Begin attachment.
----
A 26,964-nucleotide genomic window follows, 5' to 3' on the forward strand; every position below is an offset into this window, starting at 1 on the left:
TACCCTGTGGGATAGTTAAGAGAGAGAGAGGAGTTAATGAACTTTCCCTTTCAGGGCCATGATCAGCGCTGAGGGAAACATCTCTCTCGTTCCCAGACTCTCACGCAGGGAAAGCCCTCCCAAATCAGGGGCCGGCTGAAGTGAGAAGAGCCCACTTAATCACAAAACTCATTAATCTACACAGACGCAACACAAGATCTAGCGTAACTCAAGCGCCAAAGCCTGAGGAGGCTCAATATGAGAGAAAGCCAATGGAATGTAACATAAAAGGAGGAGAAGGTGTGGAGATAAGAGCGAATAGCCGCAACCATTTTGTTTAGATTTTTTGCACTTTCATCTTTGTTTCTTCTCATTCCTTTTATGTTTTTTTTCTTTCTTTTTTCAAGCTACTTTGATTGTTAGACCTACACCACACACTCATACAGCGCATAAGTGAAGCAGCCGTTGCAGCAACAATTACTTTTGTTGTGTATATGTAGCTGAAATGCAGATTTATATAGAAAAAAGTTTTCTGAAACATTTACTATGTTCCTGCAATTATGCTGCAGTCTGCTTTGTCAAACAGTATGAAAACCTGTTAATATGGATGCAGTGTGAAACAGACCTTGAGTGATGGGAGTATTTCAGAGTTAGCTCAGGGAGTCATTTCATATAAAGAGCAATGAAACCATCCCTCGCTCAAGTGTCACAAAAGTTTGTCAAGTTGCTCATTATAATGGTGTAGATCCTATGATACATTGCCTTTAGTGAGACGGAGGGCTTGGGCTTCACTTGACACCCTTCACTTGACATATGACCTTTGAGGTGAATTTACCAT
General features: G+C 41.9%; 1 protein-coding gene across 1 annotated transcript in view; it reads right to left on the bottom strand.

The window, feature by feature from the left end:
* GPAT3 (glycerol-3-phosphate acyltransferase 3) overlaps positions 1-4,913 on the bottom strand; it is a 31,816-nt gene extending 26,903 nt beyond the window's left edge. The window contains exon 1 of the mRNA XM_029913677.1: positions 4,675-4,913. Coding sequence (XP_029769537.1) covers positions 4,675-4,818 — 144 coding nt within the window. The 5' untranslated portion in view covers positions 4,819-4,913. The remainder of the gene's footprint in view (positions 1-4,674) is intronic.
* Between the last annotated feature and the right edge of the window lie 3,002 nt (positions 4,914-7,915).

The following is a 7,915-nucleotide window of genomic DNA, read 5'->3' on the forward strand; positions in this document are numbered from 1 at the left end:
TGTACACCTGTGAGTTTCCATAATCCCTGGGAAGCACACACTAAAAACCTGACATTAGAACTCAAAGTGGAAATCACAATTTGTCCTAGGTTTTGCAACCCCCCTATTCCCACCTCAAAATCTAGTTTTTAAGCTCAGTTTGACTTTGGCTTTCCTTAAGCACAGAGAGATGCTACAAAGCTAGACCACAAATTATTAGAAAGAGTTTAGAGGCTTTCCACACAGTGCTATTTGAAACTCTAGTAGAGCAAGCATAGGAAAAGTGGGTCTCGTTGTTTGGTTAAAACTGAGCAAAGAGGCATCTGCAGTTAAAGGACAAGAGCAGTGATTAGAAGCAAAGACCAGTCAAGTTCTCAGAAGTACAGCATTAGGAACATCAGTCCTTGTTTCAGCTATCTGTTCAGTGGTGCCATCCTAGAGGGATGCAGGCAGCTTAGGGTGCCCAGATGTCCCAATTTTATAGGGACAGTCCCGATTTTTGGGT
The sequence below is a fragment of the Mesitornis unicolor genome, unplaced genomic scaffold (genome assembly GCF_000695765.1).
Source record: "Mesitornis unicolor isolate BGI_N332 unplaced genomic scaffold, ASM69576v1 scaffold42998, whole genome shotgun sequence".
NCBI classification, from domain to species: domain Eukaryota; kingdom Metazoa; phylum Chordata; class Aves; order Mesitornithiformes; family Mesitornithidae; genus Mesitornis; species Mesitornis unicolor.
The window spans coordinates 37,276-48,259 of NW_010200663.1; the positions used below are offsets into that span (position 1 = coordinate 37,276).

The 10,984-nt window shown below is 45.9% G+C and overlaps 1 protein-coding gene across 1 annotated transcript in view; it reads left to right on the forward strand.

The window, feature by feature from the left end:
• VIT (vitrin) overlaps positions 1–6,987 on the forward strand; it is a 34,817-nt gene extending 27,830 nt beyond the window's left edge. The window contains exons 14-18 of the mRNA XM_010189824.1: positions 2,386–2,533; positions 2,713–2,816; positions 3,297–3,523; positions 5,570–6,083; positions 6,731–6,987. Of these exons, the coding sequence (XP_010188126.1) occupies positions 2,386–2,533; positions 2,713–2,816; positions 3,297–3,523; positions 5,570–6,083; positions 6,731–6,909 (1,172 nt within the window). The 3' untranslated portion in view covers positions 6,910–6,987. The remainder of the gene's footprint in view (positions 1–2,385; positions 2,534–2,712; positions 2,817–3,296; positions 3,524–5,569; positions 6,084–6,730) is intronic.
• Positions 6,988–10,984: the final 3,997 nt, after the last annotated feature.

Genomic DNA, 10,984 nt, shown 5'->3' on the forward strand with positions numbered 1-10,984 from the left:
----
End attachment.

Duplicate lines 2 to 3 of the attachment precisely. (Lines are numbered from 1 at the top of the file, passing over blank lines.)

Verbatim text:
TACCCTGTGGGATAGTTAAGAGAGAGAGAGGAGTTAATGAACTTTCCCTTTCAGGGCCATGATCAGCGCTGAGGGAAACATCTCTCTCGTTCCCAGACTCTCACGCAGGGAAAGCCCTCCCAAATCAGGGGCCGGCTGAAGTGAGAAGAGCCCACTTAATCACAAAACTCATTAATCTACACAGACGCAACACAAGATCTAGCGTAACTCAAGCGCCAAAGCCTGAGGAGGCTCAATATGAGAGAAAGCCAATGGAATGTAACATAAAAGGAGGAGAAGGTGTGGAGATAAGAGCGAATAGCCGCAACCATTTTGTTTAGATTTTTTGCACTTTCATCTTTGTTTCTTCTCATTCCTTTTATGTTTTTTTTCTTTCTTTTTTCAAGCTACTTTGATTGTTAGACCTACACCACACACTCATACAGCGCATAAGTGAAGCAGCCGTTGCAGCAACAATTACTTTTGTTGTGTATATGTAGCTGAAATGCAGATTTATATAGAAAAAAGTTTTCTGAAACATTTACTATGTTCCTGCAATTATGCTGCAGTCTGCTTTGTCAAACAGTATGAAAACCTGTTAATATGGATGCAGTGTGAAACAGACCTTGAGTGATGGGAGTATTTCAGAGTTAGCTCAGGGAGTCATTTCATATAAAGAGCAATGAAACCATCCCTCGCTCAAGTGTCACAAAAGTTTGTCAAGTTGCTCATTATAATGGTGTAGATCCTATGATACATTGCCTTTAGTGAGACGGAGGGCTTGGGCTTCACTTGACACCCTTCACTTGACATATGACCTTTGAGGTGAATTTACCAT
General features: G+C 41.9%; 1 protein-coding gene across 1 annotated transcript in view; it reads right to left on the bottom strand.